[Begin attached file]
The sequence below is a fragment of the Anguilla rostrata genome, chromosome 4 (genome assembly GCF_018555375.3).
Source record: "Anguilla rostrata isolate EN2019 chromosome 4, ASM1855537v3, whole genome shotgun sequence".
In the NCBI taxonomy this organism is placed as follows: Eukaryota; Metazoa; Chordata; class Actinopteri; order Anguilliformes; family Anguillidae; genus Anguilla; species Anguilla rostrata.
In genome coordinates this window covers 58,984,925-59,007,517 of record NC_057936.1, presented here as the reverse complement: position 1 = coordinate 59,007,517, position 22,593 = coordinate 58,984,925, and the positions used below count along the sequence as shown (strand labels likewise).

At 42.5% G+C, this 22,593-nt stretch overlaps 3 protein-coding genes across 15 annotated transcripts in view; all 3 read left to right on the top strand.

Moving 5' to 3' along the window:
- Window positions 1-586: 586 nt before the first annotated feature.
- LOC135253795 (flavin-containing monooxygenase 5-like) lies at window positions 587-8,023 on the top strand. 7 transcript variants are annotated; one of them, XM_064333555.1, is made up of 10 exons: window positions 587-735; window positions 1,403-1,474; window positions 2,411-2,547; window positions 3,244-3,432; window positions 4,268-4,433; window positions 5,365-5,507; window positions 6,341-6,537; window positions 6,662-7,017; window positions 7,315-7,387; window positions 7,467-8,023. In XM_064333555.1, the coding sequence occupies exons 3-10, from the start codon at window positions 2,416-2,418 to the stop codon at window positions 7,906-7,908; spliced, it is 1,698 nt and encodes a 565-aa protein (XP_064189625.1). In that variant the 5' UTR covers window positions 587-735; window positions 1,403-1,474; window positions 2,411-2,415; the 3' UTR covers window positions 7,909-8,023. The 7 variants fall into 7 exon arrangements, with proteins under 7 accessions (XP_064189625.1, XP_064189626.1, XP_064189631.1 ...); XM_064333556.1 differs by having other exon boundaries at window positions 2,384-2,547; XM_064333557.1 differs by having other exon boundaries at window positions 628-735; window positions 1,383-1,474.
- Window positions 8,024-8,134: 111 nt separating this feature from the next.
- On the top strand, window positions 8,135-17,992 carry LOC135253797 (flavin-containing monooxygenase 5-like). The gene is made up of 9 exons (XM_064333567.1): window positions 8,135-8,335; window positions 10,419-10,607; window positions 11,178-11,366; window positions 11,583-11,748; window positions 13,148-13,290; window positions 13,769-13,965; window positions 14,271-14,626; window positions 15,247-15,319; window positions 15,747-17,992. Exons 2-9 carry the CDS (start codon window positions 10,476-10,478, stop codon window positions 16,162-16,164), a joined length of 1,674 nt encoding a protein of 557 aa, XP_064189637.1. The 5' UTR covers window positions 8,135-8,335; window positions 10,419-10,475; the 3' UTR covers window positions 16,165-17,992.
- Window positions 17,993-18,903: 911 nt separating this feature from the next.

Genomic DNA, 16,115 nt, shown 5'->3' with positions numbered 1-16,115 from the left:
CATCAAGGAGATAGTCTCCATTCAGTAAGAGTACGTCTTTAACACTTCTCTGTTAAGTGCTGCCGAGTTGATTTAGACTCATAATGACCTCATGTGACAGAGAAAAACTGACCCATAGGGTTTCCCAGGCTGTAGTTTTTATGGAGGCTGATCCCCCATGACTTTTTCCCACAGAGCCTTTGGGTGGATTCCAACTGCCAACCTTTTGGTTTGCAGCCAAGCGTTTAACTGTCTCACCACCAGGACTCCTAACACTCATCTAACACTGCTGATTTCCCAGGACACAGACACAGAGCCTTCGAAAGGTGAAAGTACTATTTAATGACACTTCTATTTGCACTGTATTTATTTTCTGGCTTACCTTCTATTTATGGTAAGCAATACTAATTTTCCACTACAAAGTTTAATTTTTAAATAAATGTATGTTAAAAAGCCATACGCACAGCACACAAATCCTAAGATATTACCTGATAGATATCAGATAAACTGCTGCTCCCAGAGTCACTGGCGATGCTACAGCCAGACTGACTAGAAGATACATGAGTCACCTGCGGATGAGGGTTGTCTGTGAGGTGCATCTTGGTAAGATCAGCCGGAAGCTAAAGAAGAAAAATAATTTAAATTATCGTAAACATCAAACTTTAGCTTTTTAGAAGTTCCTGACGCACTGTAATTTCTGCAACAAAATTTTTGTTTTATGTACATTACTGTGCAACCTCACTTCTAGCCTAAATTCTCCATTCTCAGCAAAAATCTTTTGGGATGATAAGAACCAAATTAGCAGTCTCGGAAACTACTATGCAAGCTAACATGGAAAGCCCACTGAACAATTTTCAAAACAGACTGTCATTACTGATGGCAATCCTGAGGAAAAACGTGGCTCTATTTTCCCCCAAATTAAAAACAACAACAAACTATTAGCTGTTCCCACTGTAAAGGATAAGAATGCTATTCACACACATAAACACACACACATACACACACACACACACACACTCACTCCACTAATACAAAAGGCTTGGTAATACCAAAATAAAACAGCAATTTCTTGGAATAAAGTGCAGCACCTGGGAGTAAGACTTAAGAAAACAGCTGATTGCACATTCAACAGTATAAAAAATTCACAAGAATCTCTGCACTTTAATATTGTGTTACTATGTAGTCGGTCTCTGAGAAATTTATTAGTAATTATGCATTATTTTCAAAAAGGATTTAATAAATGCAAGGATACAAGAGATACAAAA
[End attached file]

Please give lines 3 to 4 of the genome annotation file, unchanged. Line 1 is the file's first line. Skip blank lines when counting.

In the NCBI taxonomy this organism is placed as follows: Eukaryota; Metazoa; Chordata; class Actinopteri; order Anguilliformes; family Anguillidae; genus Anguilla; species Anguilla rostrata.
In genome coordinates this window covers 58,984,925-59,007,517 of record NC_057936.1, presented here as the reverse complement: position 1 = coordinate 59,007,517, position 22,593 = coordinate 58,984,925, and the positions used below count along the sequence as shown (strand labels likewise).